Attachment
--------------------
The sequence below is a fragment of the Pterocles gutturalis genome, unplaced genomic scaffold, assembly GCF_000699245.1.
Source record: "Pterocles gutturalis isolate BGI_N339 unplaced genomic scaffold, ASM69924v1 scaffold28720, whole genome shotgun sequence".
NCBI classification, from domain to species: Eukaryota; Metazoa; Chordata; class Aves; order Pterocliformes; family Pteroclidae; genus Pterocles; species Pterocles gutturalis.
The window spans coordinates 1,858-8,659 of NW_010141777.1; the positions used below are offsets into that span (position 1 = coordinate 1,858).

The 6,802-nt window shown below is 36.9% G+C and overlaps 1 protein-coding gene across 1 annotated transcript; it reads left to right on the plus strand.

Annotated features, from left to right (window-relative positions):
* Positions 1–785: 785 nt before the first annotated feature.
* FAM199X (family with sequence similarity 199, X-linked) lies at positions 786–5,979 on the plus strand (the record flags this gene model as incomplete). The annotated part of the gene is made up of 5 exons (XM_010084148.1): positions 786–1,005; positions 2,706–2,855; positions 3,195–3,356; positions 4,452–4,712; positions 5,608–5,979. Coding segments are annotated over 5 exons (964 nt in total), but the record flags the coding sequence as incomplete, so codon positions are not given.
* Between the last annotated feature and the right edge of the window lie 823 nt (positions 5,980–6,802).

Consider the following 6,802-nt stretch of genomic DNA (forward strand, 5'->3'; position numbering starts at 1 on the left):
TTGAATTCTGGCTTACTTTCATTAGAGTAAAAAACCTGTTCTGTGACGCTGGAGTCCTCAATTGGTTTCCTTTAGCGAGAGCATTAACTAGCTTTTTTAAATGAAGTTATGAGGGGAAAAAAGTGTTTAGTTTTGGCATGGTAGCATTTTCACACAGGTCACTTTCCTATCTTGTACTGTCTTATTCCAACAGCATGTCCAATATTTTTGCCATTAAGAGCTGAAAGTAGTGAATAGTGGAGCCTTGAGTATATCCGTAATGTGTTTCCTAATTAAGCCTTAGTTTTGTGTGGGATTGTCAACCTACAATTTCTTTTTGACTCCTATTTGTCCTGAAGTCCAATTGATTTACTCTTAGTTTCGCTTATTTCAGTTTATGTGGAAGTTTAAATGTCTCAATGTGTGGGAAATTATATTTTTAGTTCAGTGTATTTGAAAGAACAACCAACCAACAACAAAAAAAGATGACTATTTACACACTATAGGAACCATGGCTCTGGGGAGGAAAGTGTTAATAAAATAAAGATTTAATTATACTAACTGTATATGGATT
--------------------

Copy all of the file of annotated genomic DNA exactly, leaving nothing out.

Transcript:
The sequence below is a fragment of the Pterocles gutturalis genome, unplaced genomic scaffold, assembly GCF_000699245.1.
Source record: "Pterocles gutturalis isolate BGI_N339 unplaced genomic scaffold, ASM69924v1 scaffold28720, whole genome shotgun sequence".
NCBI classification, from domain to species: Eukaryota; Metazoa; Chordata; class Aves; order Pterocliformes; family Pteroclidae; genus Pterocles; species Pterocles gutturalis.
The window spans coordinates 1,858-8,659 of NW_010141777.1; the positions used below are offsets into that span (position 1 = coordinate 1,858).

The 6,802-nt window shown below is 36.9% G+C and overlaps 1 protein-coding gene across 1 annotated transcript; it reads left to right on the plus strand.

Annotated features, from left to right (window-relative positions):
* Positions 1–785: 785 nt before the first annotated feature.
* FAM199X (family with sequence similarity 199, X-linked) lies at positions 786–5,979 on the plus strand (the record flags this gene model as incomplete). The annotated part of the gene is made up of 5 exons (XM_010084148.1): positions 786–1,005; positions 2,706–2,855; positions 3,195–3,356; positions 4,452–4,712; positions 5,608–5,979. Coding segments are annotated over 5 exons (964 nt in total), but the record flags the coding sequence as incomplete, so codon positions are not given.
* Between the last annotated feature and the right edge of the window lie 823 nt (positions 5,980–6,802).

Consider the following 6,802-nt stretch of genomic DNA (forward strand, 5'->3'; position numbering starts at 1 on the left):
TTGAATTCTGGCTTACTTTCATTAGAGTAAAAAACCTGTTCTGTGACGCTGGAGTCCTCAATTGGTTTCCTTTAGCGAGAGCATTAACTAGCTTTTTTAAATGAAGTTATGAGGGGAAAAAAGTGTTTAGTTTTGGCATGGTAGCATTTTCACACAGGTCACTTTCCTATCTTGTACTGTCTTATTCCAACAGCATGTCCAATATTTTTGCCATTAAGAGCTGAAAGTAGTGAATAGTGGAGCCTTGAGTATATCCGTAATGTGTTTCCTAATTAAGCCTTAGTTTTGTGTGGGATTGTCAACCTACAATTTCTTTTTGACTCCTATTTGTCCTGAAGTCCAATTGATTTACTCTTAGTTTCGCTTATTTCAGTTTATGTGGAAGTTTAAATGTCTCAATGTGTGGGAAATTATATTTTTAGTTCAGTGTATTTGAAAGAACAACCAACCAACAACAAAAAAAGATGACTATTTACACACTATAGGAACCATGGCTCTGGGGAGGAAAGTGTTAATAAAATAAAGATTTAATTATACTAACTGTATATGGATT